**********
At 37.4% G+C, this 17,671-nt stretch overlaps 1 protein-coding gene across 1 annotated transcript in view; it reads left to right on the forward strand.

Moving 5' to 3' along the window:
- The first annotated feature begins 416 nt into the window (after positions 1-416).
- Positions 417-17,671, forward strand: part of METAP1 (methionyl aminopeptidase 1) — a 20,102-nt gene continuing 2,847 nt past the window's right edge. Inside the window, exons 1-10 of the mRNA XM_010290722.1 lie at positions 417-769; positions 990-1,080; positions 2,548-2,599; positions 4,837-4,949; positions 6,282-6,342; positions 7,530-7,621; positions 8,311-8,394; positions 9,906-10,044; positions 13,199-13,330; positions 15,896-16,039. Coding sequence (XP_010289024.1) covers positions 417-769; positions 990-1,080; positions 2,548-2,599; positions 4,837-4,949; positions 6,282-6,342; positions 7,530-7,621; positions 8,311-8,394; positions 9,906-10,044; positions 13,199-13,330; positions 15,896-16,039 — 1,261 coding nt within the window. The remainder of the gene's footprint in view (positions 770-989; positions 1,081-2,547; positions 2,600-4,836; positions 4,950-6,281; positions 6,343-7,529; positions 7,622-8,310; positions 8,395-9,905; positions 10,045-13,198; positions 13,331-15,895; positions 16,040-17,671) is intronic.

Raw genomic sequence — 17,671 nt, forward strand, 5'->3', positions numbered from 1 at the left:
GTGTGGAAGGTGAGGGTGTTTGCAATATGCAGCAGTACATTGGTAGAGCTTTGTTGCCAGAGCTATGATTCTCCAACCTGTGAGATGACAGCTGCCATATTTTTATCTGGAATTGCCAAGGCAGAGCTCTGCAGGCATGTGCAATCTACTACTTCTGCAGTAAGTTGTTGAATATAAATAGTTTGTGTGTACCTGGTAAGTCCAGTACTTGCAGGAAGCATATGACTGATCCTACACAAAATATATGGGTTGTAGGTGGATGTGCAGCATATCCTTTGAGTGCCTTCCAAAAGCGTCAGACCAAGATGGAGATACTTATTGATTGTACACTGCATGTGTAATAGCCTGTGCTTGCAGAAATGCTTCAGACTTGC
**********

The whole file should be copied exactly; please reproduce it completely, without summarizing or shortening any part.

At 37.4% G+C, this 17,671-nt stretch overlaps 1 protein-coding gene across 1 annotated transcript in view; it reads left to right on the forward strand.

Moving 5' to 3' along the window:
- The first annotated feature begins 416 nt into the window (after positions 1-416).
- Positions 417-17,671, forward strand: part of METAP1 (methionyl aminopeptidase 1) — a 20,102-nt gene continuing 2,847 nt past the window's right edge. Inside the window, exons 1-10 of the mRNA XM_010290722.1 lie at positions 417-769; positions 990-1,080; positions 2,548-2,599; positions 4,837-4,949; positions 6,282-6,342; positions 7,530-7,621; positions 8,311-8,394; positions 9,906-10,044; positions 13,199-13,330; positions 15,896-16,039. Coding sequence (XP_010289024.1) covers positions 417-769; positions 990-1,080; positions 2,548-2,599; positions 4,837-4,949; positions 6,282-6,342; positions 7,530-7,621; positions 8,311-8,394; positions 9,906-10,044; positions 13,199-13,330; positions 15,896-16,039 — 1,261 coding nt within the window. The remainder of the gene's footprint in view (positions 770-989; positions 1,081-2,547; positions 2,600-4,836; positions 4,950-6,281; positions 6,343-7,529; positions 7,622-8,310; positions 8,395-9,905; positions 10,045-13,198; positions 13,331-15,895; positions 16,040-17,671) is intronic.

Raw genomic sequence — 17,671 nt, forward strand, 5'->3', positions numbered from 1 at the left:
GTGTGGAAGGTGAGGGTGTTTGCAATATGCAGCAGTACATTGGTAGAGCTTTGTTGCCAGAGCTATGATTCTCCAACCTGTGAGATGACAGCTGCCATATTTTTATCTGGAATTGCCAAGGCAGAGCTCTGCAGGCATGTGCAATCTACTACTTCTGCAGTAAGTTGTTGAATATAAATAGTTTGTGTGTACCTGGTAAGTCCAGTACTTGCAGGAAGCATATGACTGATCCTACACAAAATATATGGGTTGTAGGTGGATGTGCAGCATATCCTTTGAGTGCCTTCCAAAAGCGTCAGACCAAGATGGAGATACTTATTGATTGTACACTGCATGTGTAATAGCCTGTGCTTGCAGAAATGCTTCAGACTTGC